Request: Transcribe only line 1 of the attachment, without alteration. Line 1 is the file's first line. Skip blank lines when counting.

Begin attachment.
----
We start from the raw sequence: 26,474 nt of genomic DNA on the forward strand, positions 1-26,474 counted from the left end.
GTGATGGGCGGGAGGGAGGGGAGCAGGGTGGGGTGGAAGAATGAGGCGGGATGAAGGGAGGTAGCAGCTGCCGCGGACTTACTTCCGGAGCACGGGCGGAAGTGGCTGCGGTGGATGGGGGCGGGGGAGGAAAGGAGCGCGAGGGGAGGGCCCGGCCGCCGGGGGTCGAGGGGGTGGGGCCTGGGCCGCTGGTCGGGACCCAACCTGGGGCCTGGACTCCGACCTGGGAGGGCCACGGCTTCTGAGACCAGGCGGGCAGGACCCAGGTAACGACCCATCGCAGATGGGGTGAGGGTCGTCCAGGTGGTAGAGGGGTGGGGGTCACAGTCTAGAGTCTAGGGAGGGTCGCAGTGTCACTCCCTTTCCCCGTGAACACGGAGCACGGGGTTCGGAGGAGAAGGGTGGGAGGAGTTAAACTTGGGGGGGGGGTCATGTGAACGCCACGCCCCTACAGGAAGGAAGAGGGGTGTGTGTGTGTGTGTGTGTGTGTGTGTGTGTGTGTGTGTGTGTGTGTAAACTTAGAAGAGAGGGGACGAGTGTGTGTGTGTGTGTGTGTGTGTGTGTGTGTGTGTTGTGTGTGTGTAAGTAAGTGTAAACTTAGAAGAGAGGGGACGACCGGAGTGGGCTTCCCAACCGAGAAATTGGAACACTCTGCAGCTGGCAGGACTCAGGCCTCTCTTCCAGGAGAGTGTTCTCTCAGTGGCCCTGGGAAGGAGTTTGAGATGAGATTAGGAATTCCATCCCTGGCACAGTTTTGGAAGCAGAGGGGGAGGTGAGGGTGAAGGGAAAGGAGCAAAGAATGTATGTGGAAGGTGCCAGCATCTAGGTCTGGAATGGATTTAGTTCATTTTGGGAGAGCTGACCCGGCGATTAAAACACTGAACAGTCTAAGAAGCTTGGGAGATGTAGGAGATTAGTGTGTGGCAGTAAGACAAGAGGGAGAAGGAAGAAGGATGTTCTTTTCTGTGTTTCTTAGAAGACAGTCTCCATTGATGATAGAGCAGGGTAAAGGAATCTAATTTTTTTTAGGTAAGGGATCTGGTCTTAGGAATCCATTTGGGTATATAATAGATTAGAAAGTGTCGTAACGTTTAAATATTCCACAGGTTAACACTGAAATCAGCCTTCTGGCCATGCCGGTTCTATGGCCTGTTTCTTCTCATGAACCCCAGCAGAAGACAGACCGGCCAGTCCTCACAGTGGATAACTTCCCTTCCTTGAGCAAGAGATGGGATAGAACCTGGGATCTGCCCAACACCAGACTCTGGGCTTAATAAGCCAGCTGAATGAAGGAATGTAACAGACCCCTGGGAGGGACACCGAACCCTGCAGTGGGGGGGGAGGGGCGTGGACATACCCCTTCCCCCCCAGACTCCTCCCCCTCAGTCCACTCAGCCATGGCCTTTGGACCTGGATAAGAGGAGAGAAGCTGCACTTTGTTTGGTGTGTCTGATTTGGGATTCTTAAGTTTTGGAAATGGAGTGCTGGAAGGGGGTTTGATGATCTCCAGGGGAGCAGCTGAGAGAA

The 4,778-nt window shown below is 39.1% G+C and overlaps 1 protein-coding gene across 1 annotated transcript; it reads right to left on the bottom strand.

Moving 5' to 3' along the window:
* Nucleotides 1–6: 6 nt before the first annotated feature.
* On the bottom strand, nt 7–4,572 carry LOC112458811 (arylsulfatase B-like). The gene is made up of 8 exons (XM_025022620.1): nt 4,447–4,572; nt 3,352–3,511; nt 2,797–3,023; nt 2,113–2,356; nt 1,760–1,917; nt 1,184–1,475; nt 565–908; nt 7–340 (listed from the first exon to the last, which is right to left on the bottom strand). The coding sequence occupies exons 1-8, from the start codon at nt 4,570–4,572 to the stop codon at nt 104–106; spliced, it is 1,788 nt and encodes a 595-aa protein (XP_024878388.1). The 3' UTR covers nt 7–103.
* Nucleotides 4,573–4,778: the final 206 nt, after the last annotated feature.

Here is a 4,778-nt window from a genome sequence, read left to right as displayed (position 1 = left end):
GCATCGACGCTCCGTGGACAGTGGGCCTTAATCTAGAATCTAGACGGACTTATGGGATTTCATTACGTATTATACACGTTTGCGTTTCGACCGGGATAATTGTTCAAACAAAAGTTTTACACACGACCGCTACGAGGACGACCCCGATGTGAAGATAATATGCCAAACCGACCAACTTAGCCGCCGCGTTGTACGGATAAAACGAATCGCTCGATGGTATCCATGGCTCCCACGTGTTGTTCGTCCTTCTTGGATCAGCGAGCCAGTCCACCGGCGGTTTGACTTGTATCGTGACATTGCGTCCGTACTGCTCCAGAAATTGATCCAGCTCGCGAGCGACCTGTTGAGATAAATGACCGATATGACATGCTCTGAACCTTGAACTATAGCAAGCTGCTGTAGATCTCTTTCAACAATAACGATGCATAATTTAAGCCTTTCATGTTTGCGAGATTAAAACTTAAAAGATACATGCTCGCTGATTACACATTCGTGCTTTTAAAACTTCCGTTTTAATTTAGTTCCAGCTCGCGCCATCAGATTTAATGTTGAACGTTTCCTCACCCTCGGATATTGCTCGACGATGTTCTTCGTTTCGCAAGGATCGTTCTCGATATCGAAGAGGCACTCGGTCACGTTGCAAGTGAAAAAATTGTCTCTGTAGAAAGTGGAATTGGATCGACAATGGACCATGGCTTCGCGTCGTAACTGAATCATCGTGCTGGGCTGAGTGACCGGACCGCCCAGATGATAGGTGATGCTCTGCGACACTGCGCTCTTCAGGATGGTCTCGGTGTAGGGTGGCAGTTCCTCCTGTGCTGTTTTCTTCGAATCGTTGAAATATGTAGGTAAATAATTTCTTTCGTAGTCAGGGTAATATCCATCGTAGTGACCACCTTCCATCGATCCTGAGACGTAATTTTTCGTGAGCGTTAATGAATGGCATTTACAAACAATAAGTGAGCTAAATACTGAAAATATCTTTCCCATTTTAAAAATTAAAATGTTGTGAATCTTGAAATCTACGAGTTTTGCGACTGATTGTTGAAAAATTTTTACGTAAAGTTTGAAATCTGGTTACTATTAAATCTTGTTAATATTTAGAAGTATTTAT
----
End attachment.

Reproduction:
We start from the raw sequence: 26,474 nt of genomic DNA on the forward strand, positions 1-26,474 counted from the left end.